The Blame Game

As some of you may have already seen, Football Outsiders released their annual list of Best and Worst Cornerbacks in the NFL for 2010. Not surprisingly, no Seahawks appeared on the “Best of” list, which is compiled using “Success Rate”, which, “to remind everyone, is the percentage of passes that don’t manage to get at least 45 percent of needed yards on first down, 60 percent of needed yards on second down, or 100 percent of needed yards on third down.” They also measured average Yard Per Catch and average Yards After Catch of the marked receivers. Antoine Williams, Darelle Revis, Stanford Routte, Champ Bailey, Tramon Williams, and Joselio Hansen all scored well in the different categories. Nnamdi Asomugha didn’t receive enough targets to qualify for the rankings, but that’s because opposing quarterbacks simply don’t throw his direction.

Very surprisingly though is the fact that none of the Hawks corners showed up on the “Worst of” lists either. For a team that was near the bottom in every defensive passing category: passing yards against, passing TDs against, points against etc and so forth, you’d expect either Jennings or Trufant (or both) near the top of that list. I think the fact that you don’t see them in any category – success (or lack thereof) rate, average yards per catch and average yards after catch of opposing receivers – tells you a lot about the Hawks defense as a whole. One, it tells you that despite popular opinion, the Hawks don’t have the worst corners in the league. Sure, they’re not near the top either, and yes, they need to improve at the position for the Hawks to have more success, but it also tells you that the blame doesn’t necessarily fall just on their shoulders – something I see happening at times. Kelly Jennings is largely denounced as “terrible” and Trufant is “not the player he used to be”. Both of these statements aren’t completely false, but when it comes to the blame game getting thrown around, I think these statistics exonerate them somewhat.


The safeties, even Earl Thomas, got beat deep a lot too. The linebackers, largely responsible for the coverage of Tight Ends and Running Backs releasing from the line, didn’t do their jobs well enough either. Maybe most importantly, it shows that the Hawks didn’t get enough pressure on the QB from the defensive line position. They had a good amount of sacks coming off the edge with Brock and Clemons, but did not consistently pressure the QB. The result of this lack of pressure was of course that the defense was picked apart through the air – exploiting the whole defense: the corners, safeties, and linebackers. The defensive tackle position for the Hawks produced one sack this year. This was recorded by Brandon Mebane, at the 3-tech position, the position that Pete Carroll described as “your premier interior pass rusher.” Compare that to league leaders: Suh had 10 – Tommy Kelly of the Raiders had 7. This is the type of disruption you need from that position to disrupt the passing game. Mebane is a good player, but his natural position is the 1-tech, a run-stuffing wall of a man. I really believe if you give any NFL level quarterback enough time, they will be able to pick apart any defense. This is part of why the Hawks have a habit of making lower-tier QBs look like all-world players. The obvious goal then this offseason would be to upgrade the pass rush from the key positions responsible – the 3 tech and the LEO. Clemons and Brock were good but we’ll need to get steady production again from them. Mebane has been given a third round tender but who knows what that really means once the new CBA is agreed on. If he’s back, he may be used more at the 1-tech with Cole and hopefully a pass rushing 3-tech will be drafted or signed in free agency.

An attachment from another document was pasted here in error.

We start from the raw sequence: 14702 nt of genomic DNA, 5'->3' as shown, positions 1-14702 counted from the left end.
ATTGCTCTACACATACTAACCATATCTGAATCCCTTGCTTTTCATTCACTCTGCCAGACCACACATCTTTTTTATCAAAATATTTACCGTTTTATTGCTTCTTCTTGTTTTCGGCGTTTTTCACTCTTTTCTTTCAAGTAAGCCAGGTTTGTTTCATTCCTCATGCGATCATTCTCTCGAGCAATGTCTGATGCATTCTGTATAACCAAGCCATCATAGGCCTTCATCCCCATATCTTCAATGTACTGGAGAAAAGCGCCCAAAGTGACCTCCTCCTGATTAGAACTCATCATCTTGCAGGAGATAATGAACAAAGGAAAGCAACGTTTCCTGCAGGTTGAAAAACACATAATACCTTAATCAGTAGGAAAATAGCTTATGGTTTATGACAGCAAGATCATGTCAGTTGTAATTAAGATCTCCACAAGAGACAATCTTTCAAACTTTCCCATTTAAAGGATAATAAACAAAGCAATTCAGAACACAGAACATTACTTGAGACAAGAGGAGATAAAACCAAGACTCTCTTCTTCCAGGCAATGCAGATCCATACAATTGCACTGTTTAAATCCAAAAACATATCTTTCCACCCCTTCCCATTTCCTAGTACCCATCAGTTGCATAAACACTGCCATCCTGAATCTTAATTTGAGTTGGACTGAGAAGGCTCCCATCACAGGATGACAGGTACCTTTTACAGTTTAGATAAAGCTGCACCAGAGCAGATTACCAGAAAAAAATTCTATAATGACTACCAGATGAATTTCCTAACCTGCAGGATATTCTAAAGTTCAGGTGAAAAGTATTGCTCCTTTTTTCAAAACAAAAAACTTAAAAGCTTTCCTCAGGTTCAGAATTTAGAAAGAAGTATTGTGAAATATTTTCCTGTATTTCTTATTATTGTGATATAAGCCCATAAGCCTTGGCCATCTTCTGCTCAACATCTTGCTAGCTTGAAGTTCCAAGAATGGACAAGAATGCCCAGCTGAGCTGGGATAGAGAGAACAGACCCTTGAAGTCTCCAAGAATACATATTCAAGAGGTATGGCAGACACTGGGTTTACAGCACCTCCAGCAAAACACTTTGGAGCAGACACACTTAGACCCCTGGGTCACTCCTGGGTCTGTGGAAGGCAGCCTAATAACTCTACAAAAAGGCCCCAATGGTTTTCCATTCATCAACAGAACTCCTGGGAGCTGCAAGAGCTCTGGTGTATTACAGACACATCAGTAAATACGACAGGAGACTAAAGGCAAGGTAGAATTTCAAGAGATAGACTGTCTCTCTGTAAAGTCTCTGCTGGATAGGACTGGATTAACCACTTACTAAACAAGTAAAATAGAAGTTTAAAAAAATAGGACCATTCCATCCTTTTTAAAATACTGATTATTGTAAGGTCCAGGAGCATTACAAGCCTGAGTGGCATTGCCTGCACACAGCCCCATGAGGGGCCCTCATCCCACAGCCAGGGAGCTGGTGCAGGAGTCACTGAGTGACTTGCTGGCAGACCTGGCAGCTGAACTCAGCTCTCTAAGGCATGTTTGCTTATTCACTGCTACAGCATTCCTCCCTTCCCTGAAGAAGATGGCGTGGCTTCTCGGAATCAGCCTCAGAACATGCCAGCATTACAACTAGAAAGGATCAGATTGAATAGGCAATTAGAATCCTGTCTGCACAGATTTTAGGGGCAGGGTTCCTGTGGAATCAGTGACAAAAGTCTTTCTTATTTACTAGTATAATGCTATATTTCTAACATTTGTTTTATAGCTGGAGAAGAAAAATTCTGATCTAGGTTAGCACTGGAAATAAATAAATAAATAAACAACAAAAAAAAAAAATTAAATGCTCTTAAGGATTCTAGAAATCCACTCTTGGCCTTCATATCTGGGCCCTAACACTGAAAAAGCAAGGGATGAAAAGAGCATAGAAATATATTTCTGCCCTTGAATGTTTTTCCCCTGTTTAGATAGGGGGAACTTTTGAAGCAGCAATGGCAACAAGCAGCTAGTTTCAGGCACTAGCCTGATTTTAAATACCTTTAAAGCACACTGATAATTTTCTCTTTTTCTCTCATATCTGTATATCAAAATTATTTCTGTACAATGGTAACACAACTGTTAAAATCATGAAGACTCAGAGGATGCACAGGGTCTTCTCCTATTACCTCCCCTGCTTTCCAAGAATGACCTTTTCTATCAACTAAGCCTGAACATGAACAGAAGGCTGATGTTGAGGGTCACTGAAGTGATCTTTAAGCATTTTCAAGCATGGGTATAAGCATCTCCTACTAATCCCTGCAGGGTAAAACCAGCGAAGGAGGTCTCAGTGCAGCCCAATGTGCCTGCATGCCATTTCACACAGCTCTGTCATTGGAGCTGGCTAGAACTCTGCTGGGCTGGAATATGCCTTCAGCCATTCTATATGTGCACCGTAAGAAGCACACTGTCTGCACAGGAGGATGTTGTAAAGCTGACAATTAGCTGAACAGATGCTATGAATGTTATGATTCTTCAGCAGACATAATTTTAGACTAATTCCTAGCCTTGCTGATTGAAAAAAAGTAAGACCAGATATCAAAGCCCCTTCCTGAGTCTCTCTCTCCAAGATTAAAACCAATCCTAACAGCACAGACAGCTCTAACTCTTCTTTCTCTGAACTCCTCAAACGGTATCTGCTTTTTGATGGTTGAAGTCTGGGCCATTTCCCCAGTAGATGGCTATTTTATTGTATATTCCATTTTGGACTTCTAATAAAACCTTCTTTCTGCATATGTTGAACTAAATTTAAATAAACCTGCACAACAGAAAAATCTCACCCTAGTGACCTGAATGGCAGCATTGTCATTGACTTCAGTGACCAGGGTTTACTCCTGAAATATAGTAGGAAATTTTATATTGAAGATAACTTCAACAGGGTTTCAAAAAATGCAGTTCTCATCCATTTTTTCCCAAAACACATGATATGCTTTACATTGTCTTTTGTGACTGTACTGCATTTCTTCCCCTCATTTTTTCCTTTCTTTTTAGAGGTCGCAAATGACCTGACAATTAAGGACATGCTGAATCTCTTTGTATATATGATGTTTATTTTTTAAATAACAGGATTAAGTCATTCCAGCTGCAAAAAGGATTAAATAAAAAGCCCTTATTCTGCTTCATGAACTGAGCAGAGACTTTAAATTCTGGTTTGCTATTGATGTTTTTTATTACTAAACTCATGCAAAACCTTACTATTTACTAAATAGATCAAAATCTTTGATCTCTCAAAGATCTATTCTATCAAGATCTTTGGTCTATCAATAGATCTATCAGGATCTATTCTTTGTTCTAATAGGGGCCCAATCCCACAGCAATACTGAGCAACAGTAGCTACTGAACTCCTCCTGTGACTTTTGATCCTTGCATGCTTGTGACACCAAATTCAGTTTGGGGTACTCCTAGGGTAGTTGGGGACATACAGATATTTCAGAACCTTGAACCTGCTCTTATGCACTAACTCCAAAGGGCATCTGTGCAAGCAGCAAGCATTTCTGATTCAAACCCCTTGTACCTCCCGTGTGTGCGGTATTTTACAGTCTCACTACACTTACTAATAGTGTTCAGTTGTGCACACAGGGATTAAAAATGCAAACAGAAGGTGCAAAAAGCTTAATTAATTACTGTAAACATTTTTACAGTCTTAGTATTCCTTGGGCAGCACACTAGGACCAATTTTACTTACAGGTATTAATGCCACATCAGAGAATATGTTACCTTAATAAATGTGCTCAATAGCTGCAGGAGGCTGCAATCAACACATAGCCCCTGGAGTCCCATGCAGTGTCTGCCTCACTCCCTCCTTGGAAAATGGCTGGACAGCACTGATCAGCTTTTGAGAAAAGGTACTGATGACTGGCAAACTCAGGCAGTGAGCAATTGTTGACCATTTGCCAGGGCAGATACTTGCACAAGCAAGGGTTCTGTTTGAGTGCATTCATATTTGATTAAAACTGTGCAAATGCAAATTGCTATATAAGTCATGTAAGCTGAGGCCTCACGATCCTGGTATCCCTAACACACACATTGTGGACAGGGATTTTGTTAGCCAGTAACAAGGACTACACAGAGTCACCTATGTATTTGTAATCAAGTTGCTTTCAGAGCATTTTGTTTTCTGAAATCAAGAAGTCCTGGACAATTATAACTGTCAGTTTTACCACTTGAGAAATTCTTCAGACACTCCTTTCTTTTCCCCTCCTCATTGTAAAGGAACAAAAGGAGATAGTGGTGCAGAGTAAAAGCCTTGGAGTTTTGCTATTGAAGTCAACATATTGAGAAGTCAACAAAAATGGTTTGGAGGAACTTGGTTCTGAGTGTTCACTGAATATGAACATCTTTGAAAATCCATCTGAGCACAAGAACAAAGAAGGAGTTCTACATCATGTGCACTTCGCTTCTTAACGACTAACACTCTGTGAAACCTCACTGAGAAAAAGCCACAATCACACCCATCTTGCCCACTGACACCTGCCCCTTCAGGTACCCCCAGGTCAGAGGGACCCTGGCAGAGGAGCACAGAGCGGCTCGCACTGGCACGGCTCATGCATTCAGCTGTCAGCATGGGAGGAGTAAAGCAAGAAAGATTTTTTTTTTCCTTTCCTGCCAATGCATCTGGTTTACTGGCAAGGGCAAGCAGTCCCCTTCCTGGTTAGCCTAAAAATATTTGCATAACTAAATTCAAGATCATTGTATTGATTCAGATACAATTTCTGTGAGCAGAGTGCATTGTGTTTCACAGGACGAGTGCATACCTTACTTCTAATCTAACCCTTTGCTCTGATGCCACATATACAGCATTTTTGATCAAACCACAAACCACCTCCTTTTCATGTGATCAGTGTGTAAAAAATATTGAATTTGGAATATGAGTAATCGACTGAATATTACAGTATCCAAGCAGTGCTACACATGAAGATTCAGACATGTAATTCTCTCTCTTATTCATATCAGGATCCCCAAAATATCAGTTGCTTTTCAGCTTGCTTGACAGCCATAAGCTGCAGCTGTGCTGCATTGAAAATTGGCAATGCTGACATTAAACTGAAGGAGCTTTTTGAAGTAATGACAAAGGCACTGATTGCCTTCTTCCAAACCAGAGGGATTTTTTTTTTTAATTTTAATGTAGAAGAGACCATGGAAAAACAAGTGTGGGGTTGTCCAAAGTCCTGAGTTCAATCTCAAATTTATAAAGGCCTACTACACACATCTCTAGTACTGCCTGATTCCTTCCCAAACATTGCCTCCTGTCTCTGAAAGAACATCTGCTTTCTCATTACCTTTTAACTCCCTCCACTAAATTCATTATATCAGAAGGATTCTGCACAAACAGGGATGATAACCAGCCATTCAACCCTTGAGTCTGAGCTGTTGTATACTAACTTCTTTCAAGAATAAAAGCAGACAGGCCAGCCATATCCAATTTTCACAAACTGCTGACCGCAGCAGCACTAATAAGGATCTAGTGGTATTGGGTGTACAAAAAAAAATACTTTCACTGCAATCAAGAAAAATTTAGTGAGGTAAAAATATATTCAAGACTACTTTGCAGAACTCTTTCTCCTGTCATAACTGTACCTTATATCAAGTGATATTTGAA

As for the cornerback spot for the Hawks, I think it will be really interesting to see what happens there this offseason. It would behoove the Hawks to sign or draft a shutdown corner of course – but what team wouldn’t benefit from that? Finding a player of that caliber in the draft isn’t easy and I’m not holding my breath for it to happen anytime soon for the Hawks. There are some free agents out there that could be brought in – Nnamdi Asomugha would be a crazy signing. Antonio Cromartie recently publicly ‘made up’ with Hasselbeck (won’t matter if Matt is not re-signed of course) and is a top-level corner in the NFL as well. These guys wouldn’t come cheap and aren’t likely to be headed to the Pacific Northwest.

So what happens? The Hawks will need to improve at several positions for the pass defense to improve and the secondary is no exception. I believe that Earl Thomas will just get better, and Kam Chancellor has potential to start opposite him. It’s possible the situation at corner isn’t as bad as people make it out to be. Trufant will be back and should be healthy at the start of the season; Walter Thurmond showed promise in his rookie campaign and will be looking to win a starting role in 2011. Roy Lewis has been signed for another year and will provide depth at the nickel. Brandon Browner will compete in camp for a spot and could be a really interesting prospect. Backups Josh Pinkard and Marcus Brown have shown promise in camp and on the practice squad. Even Kelly Jennings could be re-signed and play in some nickel and bandit packages and honestly would not be a bad option in that role (so long as he’s not depended on as the number two corner).

The Hawks will need to get better along the line and not give QBs so much time to pick them apart, but I have to think that the secondary can only improve from last year. The linebacker corps will look to get back to the top form they’ve been known for in years past. Pieces will have to fall into place, but I’m confident the Hawks defense will improve over last year.